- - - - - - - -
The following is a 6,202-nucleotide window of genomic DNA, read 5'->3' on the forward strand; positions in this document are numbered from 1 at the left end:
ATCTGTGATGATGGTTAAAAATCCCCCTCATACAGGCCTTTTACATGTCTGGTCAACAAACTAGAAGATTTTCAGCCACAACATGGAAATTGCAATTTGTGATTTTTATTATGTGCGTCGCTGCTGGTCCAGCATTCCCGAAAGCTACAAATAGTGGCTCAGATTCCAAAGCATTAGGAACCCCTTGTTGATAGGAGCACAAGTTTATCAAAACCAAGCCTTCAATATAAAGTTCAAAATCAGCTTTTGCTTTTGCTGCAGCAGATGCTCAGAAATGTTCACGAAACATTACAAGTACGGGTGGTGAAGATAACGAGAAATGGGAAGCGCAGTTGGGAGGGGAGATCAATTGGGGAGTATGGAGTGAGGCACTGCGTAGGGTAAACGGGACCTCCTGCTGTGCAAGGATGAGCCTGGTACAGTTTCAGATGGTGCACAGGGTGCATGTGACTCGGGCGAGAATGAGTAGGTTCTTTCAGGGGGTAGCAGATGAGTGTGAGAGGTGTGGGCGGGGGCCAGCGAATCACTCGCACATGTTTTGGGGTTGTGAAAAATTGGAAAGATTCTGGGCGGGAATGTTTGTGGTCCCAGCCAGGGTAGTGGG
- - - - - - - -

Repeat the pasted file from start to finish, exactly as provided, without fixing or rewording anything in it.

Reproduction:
The following is a 6,202-nucleotide window of genomic DNA, read 5'->3' on the forward strand; positions in this document are numbered from 1 at the left end:
ATCTGTGATGATGGTTAAAAATCCCCCTCATACAGGCCTTTTACATGTCTGGTCAACAAACTAGAAGATTTTCAGCCACAACATGGAAATTGCAATTTGTGATTTTTATTATGTGCGTCGCTGCTGGTCCAGCATTCCCGAAAGCTACAAATAGTGGCTCAGATTCCAAAGCATTAGGAACCCCTTGTTGATAGGAGCACAAGTTTATCAAAACCAAGCCTTCAATATAAAGTTCAAAATCAGCTTTTGCTTTTGCTGCAGCAGATGCTCAGAAATGTTCACGAAACATTACAAGTACGGGTGGTGAAGATAACGAGAAATGGGAAGCGCAGTTGGGAGGGGAGATCAATTGGGGAGTATGGAGTGAGGCACTGCGTAGGGTAAACGGGACCTCCTGCTGTGCAAGGATGAGCCTGGTACAGTTTCAGATGGTGCACAGGGTGCATGTGACTCGGGCGAGAATGAGTAGGTTCTTTCAGGGGGTAGCAGATGAGTGTGAGAGGTGTGGGCGGGGGCCAGCGAATCACTCGCACATGTTTTGGGGTTGTGAAAAATTGGAAAGATTCTGGGCGGGAATGTTTGTGGTCCCAGCCAGGGTAGTGGG